Anthony Burgess is an inspiration to life’s late starters. The British novelist did not publish his first work until he was 39. Later he made up for lost time, churning out 28 more novels, 15 books of literary criticism, two children’s books, a volume of poetry and several translations. He is 70 now and, as he acknowledges in the first instalment of his projected twovolume autobiography, Little Wilson and Big God, near the end of his creative powers. Burgess even suggests that after he finishes his life story he will write no more. Perhaps—but no one should count on it. Burgess is compelled to pound his typewriter the way other people are compelled to breathe. Little Wilson and Big God is a testimony less to his artistry than his compulsive prolixity. Vast, careless and sometimes tedious, it is also littered with marvellous anecdotes and punctuated with its author’s dark, irascible and utterly infectious laughter.
If Little Wilson and Big God proves anything, it is that Burgess is a survivor. He was born John Burgess Wilson in 1917 to a Manchester soldier and his wife. But his struggles began two years later, when his mother and sister were fatally struck by Spanish influenza. As Burgess tells it, his father came home one day to find his womenfolk dead in one bed, while across the room
tiny Jack Wilson lay chuckling in another.
Burgess was brought up by a stepmother who cared little for him. In a startling admission, Burgess writes that his loveless childhood is to blame for “the emotional coldness that has marred my work.” Such candor makes Burgess immensely likable and gives the chapters of the first part of his life a subtle poignancy. For much of his first 40 years, Burgess looked like a man going nowhere. He drank too much, chased too many women and was a failure in his first calling, as a classical composer. It was not until he and his wife moved to what was then called Malaya in 1954 that he wrote his first published novel, Time for a Tiger.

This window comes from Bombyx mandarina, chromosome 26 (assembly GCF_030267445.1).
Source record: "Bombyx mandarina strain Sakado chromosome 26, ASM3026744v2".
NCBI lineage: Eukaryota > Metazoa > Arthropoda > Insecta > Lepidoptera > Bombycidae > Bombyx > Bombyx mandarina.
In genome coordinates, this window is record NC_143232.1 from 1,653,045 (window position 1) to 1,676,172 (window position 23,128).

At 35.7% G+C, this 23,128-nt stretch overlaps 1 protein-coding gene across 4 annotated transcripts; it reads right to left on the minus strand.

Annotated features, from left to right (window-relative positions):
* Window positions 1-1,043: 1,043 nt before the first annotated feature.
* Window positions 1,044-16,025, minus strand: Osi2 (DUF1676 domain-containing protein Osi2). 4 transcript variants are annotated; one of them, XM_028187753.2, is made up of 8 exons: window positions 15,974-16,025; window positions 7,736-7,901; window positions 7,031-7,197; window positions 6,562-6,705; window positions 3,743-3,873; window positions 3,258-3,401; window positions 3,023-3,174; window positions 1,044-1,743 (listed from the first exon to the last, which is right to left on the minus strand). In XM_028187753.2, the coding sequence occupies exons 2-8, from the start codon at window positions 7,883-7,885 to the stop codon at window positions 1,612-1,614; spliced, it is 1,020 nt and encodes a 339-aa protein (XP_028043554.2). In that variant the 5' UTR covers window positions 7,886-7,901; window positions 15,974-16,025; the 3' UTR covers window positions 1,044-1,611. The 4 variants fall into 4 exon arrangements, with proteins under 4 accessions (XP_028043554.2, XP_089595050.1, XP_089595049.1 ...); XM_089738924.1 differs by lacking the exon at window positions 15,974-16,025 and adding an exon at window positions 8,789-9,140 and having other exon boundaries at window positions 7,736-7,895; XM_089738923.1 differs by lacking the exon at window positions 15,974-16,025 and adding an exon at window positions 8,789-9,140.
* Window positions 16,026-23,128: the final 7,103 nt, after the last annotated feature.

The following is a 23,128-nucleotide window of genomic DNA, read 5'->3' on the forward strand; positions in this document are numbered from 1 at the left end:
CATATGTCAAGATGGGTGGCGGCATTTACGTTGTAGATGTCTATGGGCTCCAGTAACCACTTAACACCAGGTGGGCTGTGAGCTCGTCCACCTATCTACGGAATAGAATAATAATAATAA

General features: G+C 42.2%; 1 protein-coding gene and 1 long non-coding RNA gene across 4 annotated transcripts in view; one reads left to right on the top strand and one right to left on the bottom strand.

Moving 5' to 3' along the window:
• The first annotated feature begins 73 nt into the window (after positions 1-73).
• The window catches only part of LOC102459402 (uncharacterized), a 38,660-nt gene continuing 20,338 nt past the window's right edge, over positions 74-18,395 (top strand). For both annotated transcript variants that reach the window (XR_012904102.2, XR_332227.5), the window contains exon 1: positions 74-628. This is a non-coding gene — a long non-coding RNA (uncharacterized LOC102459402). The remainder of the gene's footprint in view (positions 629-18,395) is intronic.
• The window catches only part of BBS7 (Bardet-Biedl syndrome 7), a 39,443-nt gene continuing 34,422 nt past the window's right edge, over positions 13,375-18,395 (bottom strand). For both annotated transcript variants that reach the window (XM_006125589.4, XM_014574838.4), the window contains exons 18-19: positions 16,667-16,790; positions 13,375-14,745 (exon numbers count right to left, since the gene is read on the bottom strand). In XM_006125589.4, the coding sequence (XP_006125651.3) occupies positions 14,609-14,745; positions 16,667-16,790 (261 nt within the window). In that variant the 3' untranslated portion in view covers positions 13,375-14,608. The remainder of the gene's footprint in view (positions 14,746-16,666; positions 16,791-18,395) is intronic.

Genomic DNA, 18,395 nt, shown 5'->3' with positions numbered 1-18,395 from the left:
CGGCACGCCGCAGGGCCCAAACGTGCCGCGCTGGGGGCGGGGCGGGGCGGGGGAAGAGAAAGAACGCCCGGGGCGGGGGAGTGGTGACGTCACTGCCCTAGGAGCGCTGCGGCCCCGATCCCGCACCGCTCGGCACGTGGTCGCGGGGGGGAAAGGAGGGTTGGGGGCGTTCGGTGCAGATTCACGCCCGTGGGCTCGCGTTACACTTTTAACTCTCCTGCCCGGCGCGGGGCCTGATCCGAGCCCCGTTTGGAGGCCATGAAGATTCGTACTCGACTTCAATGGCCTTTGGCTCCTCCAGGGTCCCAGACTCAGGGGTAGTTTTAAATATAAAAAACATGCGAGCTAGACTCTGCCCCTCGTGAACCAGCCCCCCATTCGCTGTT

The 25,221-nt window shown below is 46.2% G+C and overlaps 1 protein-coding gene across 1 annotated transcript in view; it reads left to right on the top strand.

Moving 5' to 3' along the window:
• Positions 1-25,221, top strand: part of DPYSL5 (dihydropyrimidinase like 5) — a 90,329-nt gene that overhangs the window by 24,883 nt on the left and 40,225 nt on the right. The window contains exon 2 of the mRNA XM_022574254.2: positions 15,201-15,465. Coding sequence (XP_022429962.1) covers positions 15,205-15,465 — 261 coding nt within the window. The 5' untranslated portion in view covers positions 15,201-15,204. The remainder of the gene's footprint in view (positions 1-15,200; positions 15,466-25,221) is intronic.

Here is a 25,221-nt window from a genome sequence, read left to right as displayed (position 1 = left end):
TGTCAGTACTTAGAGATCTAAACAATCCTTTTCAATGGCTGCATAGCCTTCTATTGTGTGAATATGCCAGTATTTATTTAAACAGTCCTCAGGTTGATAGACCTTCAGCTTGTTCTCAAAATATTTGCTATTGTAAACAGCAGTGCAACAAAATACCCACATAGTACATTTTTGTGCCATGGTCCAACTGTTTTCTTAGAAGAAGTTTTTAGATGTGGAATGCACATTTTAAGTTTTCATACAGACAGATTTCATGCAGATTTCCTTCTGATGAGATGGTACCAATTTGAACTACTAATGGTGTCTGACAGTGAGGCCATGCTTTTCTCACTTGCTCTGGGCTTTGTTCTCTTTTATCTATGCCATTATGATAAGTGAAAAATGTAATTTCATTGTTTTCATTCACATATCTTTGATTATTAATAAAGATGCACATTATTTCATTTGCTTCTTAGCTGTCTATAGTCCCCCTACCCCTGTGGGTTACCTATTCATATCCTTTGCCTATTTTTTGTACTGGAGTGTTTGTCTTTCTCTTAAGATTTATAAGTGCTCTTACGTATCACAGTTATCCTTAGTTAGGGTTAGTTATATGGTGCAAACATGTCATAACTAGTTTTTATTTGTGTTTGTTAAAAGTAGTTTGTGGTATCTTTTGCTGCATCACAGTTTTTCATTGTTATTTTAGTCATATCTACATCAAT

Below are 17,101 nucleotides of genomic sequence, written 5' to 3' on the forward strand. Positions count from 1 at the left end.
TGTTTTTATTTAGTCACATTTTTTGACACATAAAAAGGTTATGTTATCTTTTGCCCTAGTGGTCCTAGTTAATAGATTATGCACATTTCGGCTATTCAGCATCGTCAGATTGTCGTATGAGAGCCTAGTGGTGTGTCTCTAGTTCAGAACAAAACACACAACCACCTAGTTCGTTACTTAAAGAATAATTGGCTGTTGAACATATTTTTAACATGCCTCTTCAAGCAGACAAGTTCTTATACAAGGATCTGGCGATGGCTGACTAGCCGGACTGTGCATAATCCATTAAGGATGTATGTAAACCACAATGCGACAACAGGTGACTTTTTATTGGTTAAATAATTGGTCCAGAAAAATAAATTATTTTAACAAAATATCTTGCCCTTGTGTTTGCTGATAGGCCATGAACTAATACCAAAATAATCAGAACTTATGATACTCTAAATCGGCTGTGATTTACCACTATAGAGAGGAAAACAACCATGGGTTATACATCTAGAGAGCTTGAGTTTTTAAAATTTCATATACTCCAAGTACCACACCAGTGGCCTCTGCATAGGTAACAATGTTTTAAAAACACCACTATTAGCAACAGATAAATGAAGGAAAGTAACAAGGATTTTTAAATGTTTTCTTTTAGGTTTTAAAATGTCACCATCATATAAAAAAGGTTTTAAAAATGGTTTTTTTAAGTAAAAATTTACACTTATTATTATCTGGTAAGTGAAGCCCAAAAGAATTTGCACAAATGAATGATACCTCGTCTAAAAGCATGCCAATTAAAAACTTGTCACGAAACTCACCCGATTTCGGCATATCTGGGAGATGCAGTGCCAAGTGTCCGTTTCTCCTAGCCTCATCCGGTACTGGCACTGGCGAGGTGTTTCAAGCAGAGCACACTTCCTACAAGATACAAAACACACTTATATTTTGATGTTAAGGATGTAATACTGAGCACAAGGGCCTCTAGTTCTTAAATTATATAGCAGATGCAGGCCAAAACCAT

But his writing career did not really take off until 1959, when doctors mistakenly diagnosed a brain tumor and he was told that he had only a year to live. Little Wilson and Big God ends just as Burgess receives the terrible news. “I had been granted something I had never had before: a whole year to live,” he writes. “I would not be run over by a bus tomorrow, nor knifed at the Brighton race track.” Fortified by that, Burgess started hammering out more novels, painfully aware that the final confrontation between little Wilson and big God was close at hand. Readers of his autobiography’s first volume can only hope that their meeting is postponed for a good while yet.
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